In July 1961, my grandmother, Rachel Palmer, travelled to Marlborough House in London to attend a Constitutional Conference on The Gambia. She was the only woman to participate in the talks, which led to the signing of The Gambia Independence Agreement.
The delegation, comprised of political parties, unions, and civil society, represented the era’s jubilant spirit of cooperation. For the smallest country in mainland Africa, independence marked a new beginning. In the eyes of my then 27-year-old grandmother, it meant hope.
For three decades, under President Sir Dawda Jawara, The Gambia’s future seemed bright. Despite limited natural resources in comparison to the other oil and mineral-rich nations of West Africa, The Gambia’s economy ranked third in GDP per capita in 1994. A leading tourist destination on the continent, The Gambia earned the nickname “the Smiling Coast”—a testament to its culture of hospitality. Despite the predominance of the ruling party, The Gambia was one of the few early African states to permit a multiparty system.
In 1994, the country that was once a sliver of tranquility in a troubled region changed as Yahya Jammeh, then a junior military officer, seized power in a bloodless coup. In the years since, the president has won four elections as his opponents have been intimidated or tortured.
In 2016, The Gambia was one of the largest per capita sources of migrants making the treacherous journey across the Mediterranean. Those who risk death fleeing across desert and sea not only run from authoritarianism and poverty, but also to escape despair as Jammeh’s incendiary rhetoric reaches new heights.
Last year, he threatened to “slit the throats” of gay men. Earlier this year, he called Mandika, the nation’s largest ethnic group “vermin” and proclaimed, “I will kill you like ants and nothing will come out of it.”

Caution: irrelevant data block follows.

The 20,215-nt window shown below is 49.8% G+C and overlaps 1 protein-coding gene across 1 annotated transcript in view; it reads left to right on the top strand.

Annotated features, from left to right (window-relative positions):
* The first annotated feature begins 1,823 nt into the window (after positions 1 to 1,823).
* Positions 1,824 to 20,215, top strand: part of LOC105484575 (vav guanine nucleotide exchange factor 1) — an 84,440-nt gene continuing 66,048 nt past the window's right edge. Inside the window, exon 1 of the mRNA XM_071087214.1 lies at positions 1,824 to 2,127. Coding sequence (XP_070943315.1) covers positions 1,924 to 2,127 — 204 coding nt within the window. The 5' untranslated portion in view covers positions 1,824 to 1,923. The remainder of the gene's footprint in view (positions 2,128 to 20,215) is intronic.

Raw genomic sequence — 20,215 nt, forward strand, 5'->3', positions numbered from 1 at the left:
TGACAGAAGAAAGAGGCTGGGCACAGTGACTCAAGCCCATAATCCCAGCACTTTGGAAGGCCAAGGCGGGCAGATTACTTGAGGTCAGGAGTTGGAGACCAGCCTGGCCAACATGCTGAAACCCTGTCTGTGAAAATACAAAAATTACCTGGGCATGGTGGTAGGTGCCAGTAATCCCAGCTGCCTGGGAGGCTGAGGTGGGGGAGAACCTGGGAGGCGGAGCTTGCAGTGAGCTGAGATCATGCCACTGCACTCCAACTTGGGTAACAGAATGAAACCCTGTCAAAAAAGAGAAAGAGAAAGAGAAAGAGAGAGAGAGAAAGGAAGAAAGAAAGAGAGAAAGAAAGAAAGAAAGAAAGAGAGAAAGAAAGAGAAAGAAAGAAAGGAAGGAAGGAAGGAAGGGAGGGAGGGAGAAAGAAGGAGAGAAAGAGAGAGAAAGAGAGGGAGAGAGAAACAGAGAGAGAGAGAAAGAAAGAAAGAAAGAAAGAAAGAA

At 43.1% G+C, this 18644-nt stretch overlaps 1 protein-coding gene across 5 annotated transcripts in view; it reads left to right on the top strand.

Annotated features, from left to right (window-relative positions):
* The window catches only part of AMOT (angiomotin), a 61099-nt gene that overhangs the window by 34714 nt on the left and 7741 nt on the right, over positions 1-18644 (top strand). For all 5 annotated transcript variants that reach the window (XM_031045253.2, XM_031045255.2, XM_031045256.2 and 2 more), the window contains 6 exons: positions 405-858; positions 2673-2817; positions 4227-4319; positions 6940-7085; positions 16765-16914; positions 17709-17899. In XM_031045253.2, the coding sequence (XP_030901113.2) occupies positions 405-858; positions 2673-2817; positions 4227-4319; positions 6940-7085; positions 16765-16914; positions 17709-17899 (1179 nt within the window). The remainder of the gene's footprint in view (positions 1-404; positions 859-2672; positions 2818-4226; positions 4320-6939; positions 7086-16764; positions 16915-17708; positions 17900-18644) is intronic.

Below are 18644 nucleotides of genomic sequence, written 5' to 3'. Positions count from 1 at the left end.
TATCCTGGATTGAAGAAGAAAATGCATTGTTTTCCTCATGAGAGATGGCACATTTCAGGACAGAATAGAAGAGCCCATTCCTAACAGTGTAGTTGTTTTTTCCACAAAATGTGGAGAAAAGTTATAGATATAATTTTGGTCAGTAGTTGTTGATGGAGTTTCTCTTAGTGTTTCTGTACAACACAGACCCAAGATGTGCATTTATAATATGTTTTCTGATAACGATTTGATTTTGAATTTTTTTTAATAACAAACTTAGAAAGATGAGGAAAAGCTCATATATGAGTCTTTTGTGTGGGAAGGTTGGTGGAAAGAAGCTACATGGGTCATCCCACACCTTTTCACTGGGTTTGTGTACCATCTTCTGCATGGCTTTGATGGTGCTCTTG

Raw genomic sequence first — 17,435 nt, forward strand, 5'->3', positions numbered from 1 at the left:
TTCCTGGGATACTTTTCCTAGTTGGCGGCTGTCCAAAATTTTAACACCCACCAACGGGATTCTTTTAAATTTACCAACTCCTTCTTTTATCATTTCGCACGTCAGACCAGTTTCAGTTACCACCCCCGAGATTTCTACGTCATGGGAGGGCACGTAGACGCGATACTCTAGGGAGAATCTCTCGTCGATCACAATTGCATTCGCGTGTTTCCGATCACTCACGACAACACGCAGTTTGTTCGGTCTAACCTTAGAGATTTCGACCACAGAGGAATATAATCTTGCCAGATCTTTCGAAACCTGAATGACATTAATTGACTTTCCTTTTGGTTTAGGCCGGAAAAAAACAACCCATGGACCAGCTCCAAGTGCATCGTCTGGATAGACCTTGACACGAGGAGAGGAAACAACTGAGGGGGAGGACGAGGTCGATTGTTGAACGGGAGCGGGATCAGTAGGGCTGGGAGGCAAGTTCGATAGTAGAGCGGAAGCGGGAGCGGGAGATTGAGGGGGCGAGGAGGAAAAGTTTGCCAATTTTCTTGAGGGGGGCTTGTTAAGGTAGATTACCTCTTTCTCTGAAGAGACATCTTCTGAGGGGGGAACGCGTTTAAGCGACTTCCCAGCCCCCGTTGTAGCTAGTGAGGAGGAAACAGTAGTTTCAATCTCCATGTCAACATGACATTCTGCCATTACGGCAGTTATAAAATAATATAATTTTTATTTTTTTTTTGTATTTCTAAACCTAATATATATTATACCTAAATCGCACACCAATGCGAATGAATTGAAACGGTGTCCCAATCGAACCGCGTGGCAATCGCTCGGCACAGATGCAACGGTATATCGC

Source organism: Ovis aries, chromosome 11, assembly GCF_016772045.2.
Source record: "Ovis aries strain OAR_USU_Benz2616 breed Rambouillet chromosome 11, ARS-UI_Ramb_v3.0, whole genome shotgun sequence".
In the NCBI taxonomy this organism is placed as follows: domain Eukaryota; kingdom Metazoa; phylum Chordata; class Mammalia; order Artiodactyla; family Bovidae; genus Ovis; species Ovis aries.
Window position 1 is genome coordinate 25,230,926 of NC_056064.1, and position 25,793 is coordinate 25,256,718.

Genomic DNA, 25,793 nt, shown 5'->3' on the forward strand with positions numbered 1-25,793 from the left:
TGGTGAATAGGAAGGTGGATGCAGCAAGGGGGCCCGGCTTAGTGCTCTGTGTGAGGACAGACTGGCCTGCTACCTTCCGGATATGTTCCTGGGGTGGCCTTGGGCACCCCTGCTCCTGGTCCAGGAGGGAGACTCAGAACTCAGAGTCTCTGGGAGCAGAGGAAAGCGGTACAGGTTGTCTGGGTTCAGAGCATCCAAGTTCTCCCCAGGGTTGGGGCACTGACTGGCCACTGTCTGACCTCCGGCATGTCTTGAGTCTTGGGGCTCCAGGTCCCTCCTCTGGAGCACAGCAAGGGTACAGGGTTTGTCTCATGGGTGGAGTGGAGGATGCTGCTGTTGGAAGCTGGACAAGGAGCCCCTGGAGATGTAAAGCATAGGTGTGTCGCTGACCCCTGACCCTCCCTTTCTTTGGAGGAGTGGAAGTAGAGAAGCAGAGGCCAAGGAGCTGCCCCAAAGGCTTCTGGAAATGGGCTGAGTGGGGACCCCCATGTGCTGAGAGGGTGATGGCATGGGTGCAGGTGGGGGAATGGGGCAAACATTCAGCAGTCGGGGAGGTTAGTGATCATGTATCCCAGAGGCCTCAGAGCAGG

My mother was raised in the Jawara years when the small size of the country bred camaraderie rather than fear. Neighbors were friends rather than suspected spies. Government positions were career boosts rather than possible death sentences. Under Jammeh’s rule, The Gambia of my grandmother’s youth and my mother’s childhood, has been erased through a culture of repression.
Despite the risks of facing off against a despot, the nation’s opposition united under Adama Barrow, who won the Dec. 1 presidential election. While there was initial uncertainty that Jammeh, who once promised he would rule for “a billion years” would respect the results, he appeared on national television to concede. The hope for peaceful transition was short-lived, however, as Jammeh reversed course and demanded a new vote.
Criticism for this shift is widespread at the domestic and international level. Groups including the Gambian Bar Association, The Gambia Teachers Union, and The Gambia Chamber of Commerce have issued calls for Jammeh to step down. The African Union, Senegal, United States, European Union, and the Economic Community of West African States (ECOWAS) also quickly condemned the move. A delegation of African leaders including Nigeria’s President Muhammadu Buhari and Ghana’s own recently ousted President John Mahama recently flew to The Gambia to mediate the dispute.
Yet even in the face of this isolation, Jammeh refuses to step down, no doubt emboldened by his continued control over the country’s security forces. On Dec. 14, the military took over the country’s Independent Electoral Commission (IEC). Following death threats, Alieu Momar Njai, the 82-year-old IEC chief, has now fled the country.
In the face of these developments, ECOWAS has agreed to uphold the Dec. 1 presidential results, guarantee the safety and protection of President-elect Barrow, and “take all necessary action to enforce the results.”
Although ECOWAS support will be critical to ensuring the smooth and rightful transition of power, West African leaders must be explicit in showing a credible military threat. If Jammeh refuses to step down, he must be forcibly removed like Ivory Coast’s Laurent Gbagbo and Liberia’s Charles Taylor.
Ignored due to Gambia’s lack of strategic value, the Gambian people have suffered in silence for decades. My grandmother died in 2000 after witnessing The Gambia that she knew wither into a shell of its former self. Must another generation pass before there is change?
As the world watches Gambians’ courageous efforts to peacefully oust a brutal autocrat, the international community has a responsibility to act to aid their cause through sanctions and military action. To allow murders and disappearances to persist unchecked for over twenty years is an indictment on regional and international bodies.
Now, as Gambians raise their voice, the international community has an obligation to hear it and protect it—by any means necessary.